Chase Jasmin (so) had a fine game.  He’s better than I thought (at least this early in the season).  Chad Woolsey (sr) played a number of snaps at the fullback spot.  Joining Mr. Woolsey for playing time with the football was Elijah Kothe (fr) and Kobe Smith (fr).  Both caught a couple of passes for 16 and 27 yards respectively.  Looking forward, Fred Trevillion is the only receiver to leave at season’s end.  I believe we will finally enjoy both depth and talent at the wide receiver spot this year forward.

Ryan Agnew (jr) was serviceable.  Or less delicately, he did not stink, though the interception before halftime was ill conceived.  I remain impressed with his ability to tuck the football and run.

And, of course, I must not be remiss about John Barron’s night (granted, the one field goal he missed would have been the margin of victory at the end of four quarters).  Three makes including the ot shot not only created the win, but kept us in the game.  Mr. Barron is one of the best in the nation.

The three game homestand ends.  Not a single game was pretty, but 3-0 is no cause for complaint.  By the way, the middle of the field was mostly dirt by game’s end.  Time to break out the green paint.  Organic, of course.

3-1 into the bye week.  Not bad.

Go, Aztecs.

 

The Cardiac Kids are alive and well.  This year’s team is exhausting.  Couple our need to take the last two games to the wire with a start time of 7:30 p.m. (this game), and I’m whipped.

The offensive line was in fine shape.  Sure the occasional breakdown and holding call (we would have scored 35 points!  Keep your hands to yourself, big guys) flared.  When Zach Thomas went down during the second quarter causing Dominic Gudino to take the right guard spot, I’m thinking, “Well, let’s see if the o-line firms or collapses”.  Firm was the outcome.  Juwan Washington averaged 5.1 per carry, Chase Jasmin (definitely the #2 guy behind Juwan) averaged 5.9 per carry and Ryan Agnew (he has speed Christian Chapman can only dream of ) averaged 4 yards per carry.  No other proof is required as to the effectiveness of the big guys.  The second half was 21 plus minutes of pushing, shoving and being generally unpleasant with the Arizona State defense.  The Sun Devil defensive line and linebackers were torn and frayed.

Ryan Agnew’s 12/24/129 seems paltry, but his three consecutive completions to B.J. Busbee (welcome to the field of play) and Ethan Dedeaux (twice) was part of a 6/9/77 sequence which tied the game at 14.  Not bad for a first start.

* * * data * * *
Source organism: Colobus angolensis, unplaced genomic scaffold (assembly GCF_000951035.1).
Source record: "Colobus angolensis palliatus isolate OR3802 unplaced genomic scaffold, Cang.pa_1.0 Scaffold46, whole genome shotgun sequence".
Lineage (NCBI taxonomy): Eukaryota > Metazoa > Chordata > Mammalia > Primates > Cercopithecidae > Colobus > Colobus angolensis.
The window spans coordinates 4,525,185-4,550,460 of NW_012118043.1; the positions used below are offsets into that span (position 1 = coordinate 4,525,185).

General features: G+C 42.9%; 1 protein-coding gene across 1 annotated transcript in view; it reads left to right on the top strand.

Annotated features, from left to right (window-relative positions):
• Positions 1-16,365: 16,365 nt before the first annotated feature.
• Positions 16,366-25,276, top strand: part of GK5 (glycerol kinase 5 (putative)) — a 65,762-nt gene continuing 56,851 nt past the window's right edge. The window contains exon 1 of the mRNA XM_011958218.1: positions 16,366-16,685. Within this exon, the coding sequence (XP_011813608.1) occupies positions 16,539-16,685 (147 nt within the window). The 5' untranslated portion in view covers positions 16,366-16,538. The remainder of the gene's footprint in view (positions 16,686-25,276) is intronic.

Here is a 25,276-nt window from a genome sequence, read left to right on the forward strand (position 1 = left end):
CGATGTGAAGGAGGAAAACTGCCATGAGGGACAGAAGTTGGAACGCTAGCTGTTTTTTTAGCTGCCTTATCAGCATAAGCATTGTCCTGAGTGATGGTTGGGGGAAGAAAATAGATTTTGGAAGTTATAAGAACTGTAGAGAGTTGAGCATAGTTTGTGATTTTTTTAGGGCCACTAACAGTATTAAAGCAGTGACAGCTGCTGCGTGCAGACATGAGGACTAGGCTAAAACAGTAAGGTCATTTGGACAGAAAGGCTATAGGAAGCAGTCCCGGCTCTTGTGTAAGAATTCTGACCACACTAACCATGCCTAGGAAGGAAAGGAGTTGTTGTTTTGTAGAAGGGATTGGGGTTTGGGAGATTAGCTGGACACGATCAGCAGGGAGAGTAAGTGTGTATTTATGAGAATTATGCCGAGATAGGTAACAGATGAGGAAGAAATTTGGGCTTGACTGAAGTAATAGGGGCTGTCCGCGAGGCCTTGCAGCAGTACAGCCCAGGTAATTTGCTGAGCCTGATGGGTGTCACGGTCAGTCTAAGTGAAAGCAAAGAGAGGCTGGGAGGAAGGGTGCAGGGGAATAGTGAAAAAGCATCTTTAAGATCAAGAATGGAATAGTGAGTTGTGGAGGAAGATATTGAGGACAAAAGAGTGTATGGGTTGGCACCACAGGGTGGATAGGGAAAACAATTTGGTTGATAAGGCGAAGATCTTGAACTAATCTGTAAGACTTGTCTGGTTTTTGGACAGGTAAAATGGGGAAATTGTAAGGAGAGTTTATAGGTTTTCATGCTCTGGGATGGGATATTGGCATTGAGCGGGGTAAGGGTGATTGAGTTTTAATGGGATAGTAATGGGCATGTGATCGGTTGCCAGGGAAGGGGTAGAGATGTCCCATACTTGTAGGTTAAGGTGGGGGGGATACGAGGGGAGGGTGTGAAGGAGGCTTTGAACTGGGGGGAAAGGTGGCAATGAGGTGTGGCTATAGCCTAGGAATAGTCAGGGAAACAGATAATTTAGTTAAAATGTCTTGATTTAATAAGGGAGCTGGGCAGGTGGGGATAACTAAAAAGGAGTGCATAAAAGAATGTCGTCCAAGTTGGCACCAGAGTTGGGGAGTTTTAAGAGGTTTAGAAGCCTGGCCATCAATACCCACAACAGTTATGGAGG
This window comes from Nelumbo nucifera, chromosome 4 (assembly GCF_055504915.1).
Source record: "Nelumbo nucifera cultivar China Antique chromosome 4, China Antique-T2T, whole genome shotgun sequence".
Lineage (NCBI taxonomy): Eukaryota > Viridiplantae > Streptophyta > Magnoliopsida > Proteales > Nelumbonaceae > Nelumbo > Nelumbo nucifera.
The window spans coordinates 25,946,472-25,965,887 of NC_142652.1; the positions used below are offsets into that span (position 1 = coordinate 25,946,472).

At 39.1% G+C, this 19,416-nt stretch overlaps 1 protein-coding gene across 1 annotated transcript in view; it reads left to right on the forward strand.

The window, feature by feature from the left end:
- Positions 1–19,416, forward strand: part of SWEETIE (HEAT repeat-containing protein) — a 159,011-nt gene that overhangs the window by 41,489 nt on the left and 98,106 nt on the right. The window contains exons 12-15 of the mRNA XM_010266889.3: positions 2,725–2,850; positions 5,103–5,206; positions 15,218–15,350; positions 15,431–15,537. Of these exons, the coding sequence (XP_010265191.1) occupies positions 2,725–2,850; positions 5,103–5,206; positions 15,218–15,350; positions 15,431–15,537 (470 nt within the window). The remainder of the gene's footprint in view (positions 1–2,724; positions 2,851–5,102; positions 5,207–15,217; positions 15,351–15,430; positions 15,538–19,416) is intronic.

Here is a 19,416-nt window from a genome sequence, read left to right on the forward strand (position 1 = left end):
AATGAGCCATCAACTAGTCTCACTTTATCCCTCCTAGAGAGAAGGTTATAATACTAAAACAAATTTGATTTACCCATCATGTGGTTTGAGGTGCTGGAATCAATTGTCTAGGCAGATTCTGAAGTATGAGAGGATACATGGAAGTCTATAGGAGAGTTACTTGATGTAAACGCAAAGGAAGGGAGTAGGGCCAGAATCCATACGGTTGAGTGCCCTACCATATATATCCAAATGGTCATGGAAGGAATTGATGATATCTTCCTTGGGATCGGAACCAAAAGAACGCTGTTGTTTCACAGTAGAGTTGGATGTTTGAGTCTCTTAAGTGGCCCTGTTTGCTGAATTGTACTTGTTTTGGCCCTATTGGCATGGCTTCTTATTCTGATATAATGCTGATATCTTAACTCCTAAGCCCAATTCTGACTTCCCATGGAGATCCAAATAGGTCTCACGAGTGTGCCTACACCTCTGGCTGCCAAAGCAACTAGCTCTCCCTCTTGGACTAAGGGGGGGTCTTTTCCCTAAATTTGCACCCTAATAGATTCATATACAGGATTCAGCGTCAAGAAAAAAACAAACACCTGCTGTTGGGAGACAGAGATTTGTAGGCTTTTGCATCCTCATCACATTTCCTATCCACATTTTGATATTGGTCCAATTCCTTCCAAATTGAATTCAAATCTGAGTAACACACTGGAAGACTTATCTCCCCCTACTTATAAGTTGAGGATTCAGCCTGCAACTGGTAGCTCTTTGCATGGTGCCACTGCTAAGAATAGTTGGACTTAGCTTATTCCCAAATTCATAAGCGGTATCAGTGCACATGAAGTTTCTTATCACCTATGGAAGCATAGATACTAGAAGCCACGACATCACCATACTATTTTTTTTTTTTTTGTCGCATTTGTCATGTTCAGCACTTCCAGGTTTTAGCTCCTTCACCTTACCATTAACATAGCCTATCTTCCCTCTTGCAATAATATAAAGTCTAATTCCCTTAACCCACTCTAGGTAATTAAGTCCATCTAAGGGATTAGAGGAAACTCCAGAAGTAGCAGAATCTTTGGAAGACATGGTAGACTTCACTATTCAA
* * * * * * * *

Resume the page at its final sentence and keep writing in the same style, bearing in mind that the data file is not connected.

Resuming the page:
John Barron from 54 had enough on the ball to have nailed a 65 yard attempt.  WOW!  17-14 will never be as impressive again.

Kyahva Tezino had a fantastic game.  He was everywhere less the stands selling popcorn.  I must admit concern about Kyree Woods.  He gave up too many completions.  Without improvement, I see either Luq Baarcoo, Jeff Clay or Darren Hall taking his spot.  ASU was picking on Mr. Woods for a reason.

The Aztec defense, less my concerns about Mr. Woods, gathered momentum during the second half.  ASU had the ball in the third and fourth quarters for a total of 8 minutes and 54 seconds.  At the half, the Sun Devils had 254 yards of total offense.  At the end of the third quarter they tacked on an additional and whopping 13 yards (yawn).  Well done, Aztecs.

Kudos to SDSU administration for the SDSU West presentation so kindly aired by CBS during the game.  I choose to believe this notice was especially effective coupled with a win over a ranked rigged 5 school.

In addition to B.J. Busbee (fr-rs), congrats to Jordan Byrd (fr), Shane Coleman (fr-rs) and Keshawn Banks (fr) on substantial play time and bright futures.

2-1.

Go, Aztecs.

 

Where to begin.

The first half had a pall.  Sure, 7-0 was pleasant, but the inability of the Aztec offensive line to block outside the tackles, especially to the left, was forcing Juwan Washington to run up the gut (with gusto), and nowhere else.

To speak of “to the left”, Tyler Roemer (left tackle) and Daishawn Dixon (left guard) were repeatedly unable to hold blocks during the first half.  Boo.